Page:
Should you choose the .357, please do yourself a favor and begin with .38 spl. wadcutters. There isn't much recoil and they are cheaper and you can concentrate on position , sight picture, breathing, squeezing the trigger, and follow through. A longer barrel, at least 4" improves, the sight radius and makes the firearm easier to hit your target with. Ear protection is essential with a handgun. Start closer to your target and work back away from it. As you gain proficiency switch to the .357s , generally the 125 gr. and the 158 gr. bullets. After you're experienced the kit guns from Smith(3") and Ruger(4.1") make excellent companions and are easily carried.
The .44s are bigger and a more expensive. The 5" - 6 1/2" seem the most useful barrel lengths. If you start with the "cowboy action loads" you will wonder what the fuss and bother with a .44 magnum is all about. As you gain expertise increase the distance to your target and switch to the full power loads. You will have difficulty believing how accurate a .44 magnum is!
A 3" model 60 S&W carries easily and rides well in either a shoulder rig or for concealed carry a belt rig. Twenty rounds in speed loaders and in the cylinder carry easily. A full sized .44 is a heavy gun and the cartridges are also heavy. If you're carrying it all day working around the farm or hunting, a shoulder rig is a good way to go . I hunted elk with a guy with a cowboy rig, the first day he carried it, after that it stayed in his tent. A .357 will kill deer and a .44 will reach out with a lot more "thump". The "thump" factor means that it will take the .44 longer to get back on target, but if you master the .44 you are less likely to need a second shot.

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Old 04-22-2013, 12:12 PM   #29
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I'm not fat (5'10", 170 lbs), but I've not found .44 mag recoil to be all that abusive. I have 2 Dan Wesson revolers in .44 mag, with 4", 6", 8" interchangeable barrels, 3 Ruger Super Blackhawks, 2 with 7.5" barrels, 1 with 10" barrel. The recoil makes the gun flip up so the muzzle is pointing straight up, though, which makes aiming follow-up shots slow enough to be a problem in a self-defense situation. For that reason using .44 spl for defense is better than hefty magnum loads.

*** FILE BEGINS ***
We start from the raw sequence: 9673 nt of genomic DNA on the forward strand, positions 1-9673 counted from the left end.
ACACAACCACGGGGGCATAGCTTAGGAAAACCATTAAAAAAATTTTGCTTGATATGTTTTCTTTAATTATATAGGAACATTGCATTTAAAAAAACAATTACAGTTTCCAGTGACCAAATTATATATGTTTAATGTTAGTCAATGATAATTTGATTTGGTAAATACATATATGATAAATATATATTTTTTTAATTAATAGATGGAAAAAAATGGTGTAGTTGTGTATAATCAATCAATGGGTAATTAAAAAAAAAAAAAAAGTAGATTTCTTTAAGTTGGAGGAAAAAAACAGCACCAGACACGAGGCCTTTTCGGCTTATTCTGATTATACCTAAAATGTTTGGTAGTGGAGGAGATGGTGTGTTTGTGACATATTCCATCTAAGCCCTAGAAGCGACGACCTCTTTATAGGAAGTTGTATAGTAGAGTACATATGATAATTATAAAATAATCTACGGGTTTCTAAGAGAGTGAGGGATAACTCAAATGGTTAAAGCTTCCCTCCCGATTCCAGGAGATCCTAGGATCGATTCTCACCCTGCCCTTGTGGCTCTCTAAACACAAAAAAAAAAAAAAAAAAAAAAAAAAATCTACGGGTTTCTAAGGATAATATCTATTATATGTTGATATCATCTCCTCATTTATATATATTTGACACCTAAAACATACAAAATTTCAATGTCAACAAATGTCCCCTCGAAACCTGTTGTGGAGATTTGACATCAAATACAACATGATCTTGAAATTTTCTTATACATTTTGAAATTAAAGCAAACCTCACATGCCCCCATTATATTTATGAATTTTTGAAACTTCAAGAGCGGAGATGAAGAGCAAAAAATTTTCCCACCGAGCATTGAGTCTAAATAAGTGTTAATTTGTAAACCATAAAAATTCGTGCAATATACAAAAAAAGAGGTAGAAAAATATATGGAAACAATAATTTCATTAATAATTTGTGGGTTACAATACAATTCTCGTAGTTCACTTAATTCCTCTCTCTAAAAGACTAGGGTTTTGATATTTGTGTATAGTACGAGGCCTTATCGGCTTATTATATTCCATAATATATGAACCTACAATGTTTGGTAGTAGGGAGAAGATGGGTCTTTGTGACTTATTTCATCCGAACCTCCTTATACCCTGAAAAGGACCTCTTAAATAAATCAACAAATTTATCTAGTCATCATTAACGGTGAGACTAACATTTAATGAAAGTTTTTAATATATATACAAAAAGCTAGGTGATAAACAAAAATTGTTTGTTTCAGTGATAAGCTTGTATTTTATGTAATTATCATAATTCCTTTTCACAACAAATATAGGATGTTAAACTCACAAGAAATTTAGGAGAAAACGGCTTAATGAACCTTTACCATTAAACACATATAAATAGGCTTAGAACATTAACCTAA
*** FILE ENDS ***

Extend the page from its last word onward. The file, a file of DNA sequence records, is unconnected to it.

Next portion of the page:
Some .357 revolvers are pretty light weight, so the muzzle flip can be significant with them. But just my personal opinion, .44 spl for defense is better than either magnum load and certainly better than .38 spl.

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Old 04-22-2013, 02:40 PM   #30
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IMO the .357 Magnum is the most powerful load in a handgun thats still practical for self defense , due ot recoil issues (pain that keeps you form trianing enough), cost of Ammo, etc etc.

357 Magnum is all you need to knock down anyone.

PS:Its also available commercially in extra hot FMJ loads with as much energy as a lower range 44 Mag , and so I would not be surpsied it it penetrate some body armor a commercial 44 Mag in LRN of HP would not ( even though of course you coudl load the 44 Mag even hottter and out in in FMJ)